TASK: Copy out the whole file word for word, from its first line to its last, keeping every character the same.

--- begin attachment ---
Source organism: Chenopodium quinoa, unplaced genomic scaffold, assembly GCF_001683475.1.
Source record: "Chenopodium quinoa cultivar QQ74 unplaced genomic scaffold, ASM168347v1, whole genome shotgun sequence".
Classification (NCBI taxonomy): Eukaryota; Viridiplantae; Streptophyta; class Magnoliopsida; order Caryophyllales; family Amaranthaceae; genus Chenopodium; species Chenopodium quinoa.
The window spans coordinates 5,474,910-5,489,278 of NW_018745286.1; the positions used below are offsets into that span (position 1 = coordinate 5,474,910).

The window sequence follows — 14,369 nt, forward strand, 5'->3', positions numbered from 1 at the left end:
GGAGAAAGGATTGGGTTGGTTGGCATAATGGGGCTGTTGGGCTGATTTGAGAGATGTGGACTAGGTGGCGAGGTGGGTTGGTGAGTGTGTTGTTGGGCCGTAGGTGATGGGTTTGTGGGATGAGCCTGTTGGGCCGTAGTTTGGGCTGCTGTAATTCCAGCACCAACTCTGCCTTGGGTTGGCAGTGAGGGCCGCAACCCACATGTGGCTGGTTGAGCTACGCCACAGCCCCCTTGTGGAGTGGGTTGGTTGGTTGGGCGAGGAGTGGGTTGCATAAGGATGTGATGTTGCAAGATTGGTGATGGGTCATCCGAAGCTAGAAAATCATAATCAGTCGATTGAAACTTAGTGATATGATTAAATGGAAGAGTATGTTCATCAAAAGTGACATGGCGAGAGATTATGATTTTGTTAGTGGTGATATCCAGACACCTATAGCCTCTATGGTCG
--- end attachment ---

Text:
Source organism: Chenopodium quinoa, unplaced genomic scaffold, assembly GCF_001683475.1.
Source record: "Chenopodium quinoa cultivar QQ74 unplaced genomic scaffold, ASM168347v1, whole genome shotgun sequence".
Classification (NCBI taxonomy): Eukaryota; Viridiplantae; Streptophyta; class Magnoliopsida; order Caryophyllales; family Amaranthaceae; genus Chenopodium; species Chenopodium quinoa.
The window spans coordinates 5,474,910-5,489,278 of NW_018745286.1; the positions used below are offsets into that span (position 1 = coordinate 5,474,910).

The window sequence follows — 14,369 nt, forward strand, 5'->3', positions numbered from 1 at the left end:
GGAGAAAGGATTGGGTTGGTTGGCATAATGGGGCTGTTGGGCTGATTTGAGAGATGTGGACTAGGTGGCGAGGTGGGTTGGTGAGTGTGTTGTTGGGCCGTAGGTGATGGGTTTGTGGGATGAGCCTGTTGGGCCGTAGTTTGGGCTGCTGTAATTCCAGCACCAACTCTGCCTTGGGTTGGCAGTGAGGGCCGCAACCCACATGTGGCTGGTTGAGCTACGCCACAGCCCCCTTGTGGAGTGGGTTGGTTGGTTGGGCGAGGAGTGGGTTGCATAAGGATGTGATGTTGCAAGATTGGTGATGGGTCATCCGAAGCTAGAAAATCATAATCAGTCGATTGAAACTTAGTGATATGATTAAATGGAAGAGTATGTTCATCAAAAGTGACATGGCGAGAGATTATGATTTTGTTAGTGGTGATATCCAGACACCTATAGCCTCTATGGTCG